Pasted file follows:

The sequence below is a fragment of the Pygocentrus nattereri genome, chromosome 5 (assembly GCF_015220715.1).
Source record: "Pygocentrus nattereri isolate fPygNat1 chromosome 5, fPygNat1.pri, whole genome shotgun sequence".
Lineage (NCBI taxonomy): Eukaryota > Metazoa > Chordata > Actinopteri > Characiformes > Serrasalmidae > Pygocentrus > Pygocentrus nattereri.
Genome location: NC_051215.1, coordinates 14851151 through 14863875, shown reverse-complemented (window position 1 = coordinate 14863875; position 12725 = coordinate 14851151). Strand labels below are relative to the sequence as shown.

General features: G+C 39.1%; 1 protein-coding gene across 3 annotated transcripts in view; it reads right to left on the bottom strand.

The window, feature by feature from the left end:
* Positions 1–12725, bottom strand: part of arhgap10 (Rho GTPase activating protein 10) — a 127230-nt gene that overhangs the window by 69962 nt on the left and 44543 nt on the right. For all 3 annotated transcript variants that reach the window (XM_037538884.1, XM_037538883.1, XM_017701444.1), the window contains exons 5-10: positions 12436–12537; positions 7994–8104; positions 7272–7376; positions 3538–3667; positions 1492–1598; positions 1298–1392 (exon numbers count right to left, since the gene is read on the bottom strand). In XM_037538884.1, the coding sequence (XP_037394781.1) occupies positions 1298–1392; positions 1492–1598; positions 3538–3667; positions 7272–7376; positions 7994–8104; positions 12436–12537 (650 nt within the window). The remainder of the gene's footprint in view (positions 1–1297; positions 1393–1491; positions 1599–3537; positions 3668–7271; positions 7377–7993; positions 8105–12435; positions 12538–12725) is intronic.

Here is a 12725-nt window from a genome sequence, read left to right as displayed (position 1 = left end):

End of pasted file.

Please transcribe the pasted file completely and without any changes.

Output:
The sequence below is a fragment of the Pygocentrus nattereri genome, chromosome 5 (assembly GCF_015220715.1).
Source record: "Pygocentrus nattereri isolate fPygNat1 chromosome 5, fPygNat1.pri, whole genome shotgun sequence".
Lineage (NCBI taxonomy): Eukaryota > Metazoa > Chordata > Actinopteri > Characiformes > Serrasalmidae > Pygocentrus > Pygocentrus nattereri.
Genome location: NC_051215.1, coordinates 14851151 through 14863875, shown reverse-complemented (window position 1 = coordinate 14863875; position 12725 = coordinate 14851151). Strand labels below are relative to the sequence as shown.

General features: G+C 39.1%; 1 protein-coding gene across 3 annotated transcripts in view; it reads right to left on the bottom strand.

The window, feature by feature from the left end:
* Positions 1–12725, bottom strand: part of arhgap10 (Rho GTPase activating protein 10) — a 127230-nt gene that overhangs the window by 69962 nt on the left and 44543 nt on the right. For all 3 annotated transcript variants that reach the window (XM_037538884.1, XM_037538883.1, XM_017701444.1), the window contains exons 5-10: positions 12436–12537; positions 7994–8104; positions 7272–7376; positions 3538–3667; positions 1492–1598; positions 1298–1392 (exon numbers count right to left, since the gene is read on the bottom strand). In XM_037538884.1, the coding sequence (XP_037394781.1) occupies positions 1298–1392; positions 1492–1598; positions 3538–3667; positions 7272–7376; positions 7994–8104; positions 12436–12537 (650 nt within the window). The remainder of the gene's footprint in view (positions 1–1297; positions 1393–1491; positions 1599–3537; positions 3668–7271; positions 7377–7993; positions 8105–12435; positions 12538–12725) is intronic.

Here is a 12725-nt window from a genome sequence, read left to right as displayed (position 1 = left end):